Vitamins In Ayurveda – Sources, Functions, Deficiency Disorders

By Dr. Regina Antony
In modern science, food articles are primarily classified based on its constitution, like carbohydrates, fats, proteins, vitamins, minerals etc.
In Ayurveda, the classification of foods is done on the basis of tastes – sweet, salt, sour, astringent, bitter and pungent.

Read related – Six Tastes Of Ayurveda: Qualities, Benefits, Therapeutic Action (Shad Rasa)


Ayurveda considered food substances as a whole.
For example, red variety of rice was mentioned as a food item that can be consumed on a daily basis. It was considered as a wholesome food.
Modern science states that rice contains carbohydrate and starch in plenty and vitamins, minerals and protein in small quantity.

Can Vitamins Be Ayurvedic?

Can Vitamin supplementation be part of Ayurvedic treatment protocol?
Answer by Dr JV Hebbar: 
Vitamins are part of our diet and activities (Vitamin D – sunlight exposure), which are essential for the body to perform optimally. 
Ayurveda categorizes food and nutrition based on the tastes. Ayurveda mentions that the food should have all the six tastes. This implies that a healthy balanced diet consisting of vitamins, proteins, fats, carbohydrates, minerals and water, is recommended by Ayurveda. 
Decrease of vitamins certainly causes diseases. Eg: Decrease in Vitamin D causes low bone density, increased risk of blood pipe and heart disorders,  cognitive capabilities in elderly people.
It has been clearly observed that the supplementing the depleted vitamin leads to preventing / curing of the disease. Because of these reasons, I strongly believe vitamins can be part of Ayurvedic medicine protocol. 

Better to undergo blood test for vitamins, under professional guidance to determine which particular vitamins to supplement and in which dose. 
Better to supplement the vitamins for the prescribed period only. Better to avoid over-supplementation which may cause increased vitamin levels, which is also harmful to the body. 

Some may argue that because vitamins are not mentioned in ancient Ayurvedic text book, we should not consider it. But Ayurveda, since thousands of years has always incorporated new research and findings to its fold and vitamin supplementation follows the rule of Kshaya – Vriddhi – Samanya Vishesha thepry of Ayurveda – depletion, cured by supplementation. 

Ayurveda and vitamins

Vitamins and minerals were not mentioned as separate entities in Ayurveda, but the foods that have been mentioned as healthy and ideal for daily consumption is found to contain all the essential vitamins and minerals.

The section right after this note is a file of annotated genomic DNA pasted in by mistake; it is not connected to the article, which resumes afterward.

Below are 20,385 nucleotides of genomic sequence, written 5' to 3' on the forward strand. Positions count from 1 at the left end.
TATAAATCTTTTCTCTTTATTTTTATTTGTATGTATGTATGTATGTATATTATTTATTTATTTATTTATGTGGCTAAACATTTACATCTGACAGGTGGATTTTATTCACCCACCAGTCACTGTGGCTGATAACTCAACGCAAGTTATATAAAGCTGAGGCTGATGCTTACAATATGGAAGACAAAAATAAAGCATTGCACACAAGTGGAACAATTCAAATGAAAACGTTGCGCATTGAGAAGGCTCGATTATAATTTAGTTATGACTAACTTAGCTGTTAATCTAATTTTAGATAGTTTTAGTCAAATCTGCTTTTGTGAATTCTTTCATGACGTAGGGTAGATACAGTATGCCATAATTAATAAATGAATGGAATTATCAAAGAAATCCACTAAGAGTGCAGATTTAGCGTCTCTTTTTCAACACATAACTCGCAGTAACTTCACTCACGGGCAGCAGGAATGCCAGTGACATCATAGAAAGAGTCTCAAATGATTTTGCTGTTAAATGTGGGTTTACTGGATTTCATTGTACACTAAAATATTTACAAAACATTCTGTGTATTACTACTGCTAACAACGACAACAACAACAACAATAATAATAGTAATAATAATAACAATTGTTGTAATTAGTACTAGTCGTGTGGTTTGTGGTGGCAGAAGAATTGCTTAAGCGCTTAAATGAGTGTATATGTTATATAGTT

How Ayurveda tackles vitamin deficiency?
Vitamin deficiency is not just caused due to lack of vitamins in diet. Problems in absorption of vitamins is the main cause of vitamin deficiency. This is the reason, well nourished persons are also often diagnosed with deficient vitamins. This is the reason, people with metabolic disorders such as obesity, often suffer with vitamin deficiency. (1)

Digestion process correction

Correction of digestion mechanism:
So, digestion and absorption mechanism should be corrected first. Altered digestion process can be cause for vitamin deficiency. It is proven that people with Irritable bowel syndrome suffer with vitamin deficiency (2)

Ayurveda calls digestion process as Agni.
In Ayurvedic treatment for vitamin deficiency, initial emphasis is given to improve the digestion strength. Correction of digestion process with respect to liver, pancreas, stomach and intestines leads to proper Agni and good absorption of consumed vitamins.
For this purpose, below Ayurvedic medicines are used –
Agnitundi vati
Chitrakadi Vati
Arogya Vardhini Vati – when liver enzyme / bile secretion correction is required
Mustharishtam – when digestion process correction along with diarrhea, as in case of IBS-D is involved.

Treatment for liver

Liver correction:
Fat soluble vitamins – A, D, E and K require bile, secreted by liver for their absorption. Hence, liver function correction is emphasized.
It is done with Ayurvedic medicines like –
Arogya Vardhini vati
Patola Katu Rohinyadi Kashayam
Vasa Guluchyadi Kashayam etc

Treating underlying disease:
The underlying diseases should be treated (such as diabetes) so as to improve vitamin absorption.

Panchakarma – detoxification therapies:
Panchakarma help to get rid of toxins at once. Once the whole body is detoxified, all hassles in the absorption of vitamins (and other nutrients) are taken care.
Read related: Introduction to Ayurvedic Panchakarma

Vitamin rich foods:
Once after the digestion process and underlying diseases are treated, then Vitamin rich foods are given to the patient.

Foods Vs supplement:
Initially, to ensure quick recovery, Ayurveda recommends using vitamin supplements for a period of 4 – 8 weeks.
Once after the normal values are restored, then patient is encouraged to have vitamin rich foods.
Read related – Importance Of Diet (Pathya) For Specific Diseases

What are vitamins?

Vitamin is an essential micro-nutrient that an organism needs in very small quantities for the proper functioning of the body. Essential nutrients are either not synthesized in the body or not synthesised in required quantities and therefore must be obtained through diet.

The thirteen vitamins required by human metabolism are:  
Vitamin A (all-trans-retinol)
Vitamin B1 (thiamine),
Vitamin B2 (riboflavin),
Vitamin B3 (niacin),
Vitamin B5 (pantothenic acid),
Vitamin B6 (pyridoxine),
Vitamin B7 (biotin),
Vitamin B9 (folic acid), 
Vitamin B12 (cobalamins),
Vitamin C (ascorbic acid), 
Vitamin D (calciferols),
Vitamin E (tocopherols) and
Vitamin K (quinones).

Based on its solubility, vitamins are classified as either water-soluble or fat-soluble.
Vitamins A, D, E and K are fat-soluble
Vitamins B and C are water-soluble.

Vitamin A

Vitamin A is a group of organic compounds that includes retinol, retinal, retinoic acid and several pro-vitamin A carotenoids.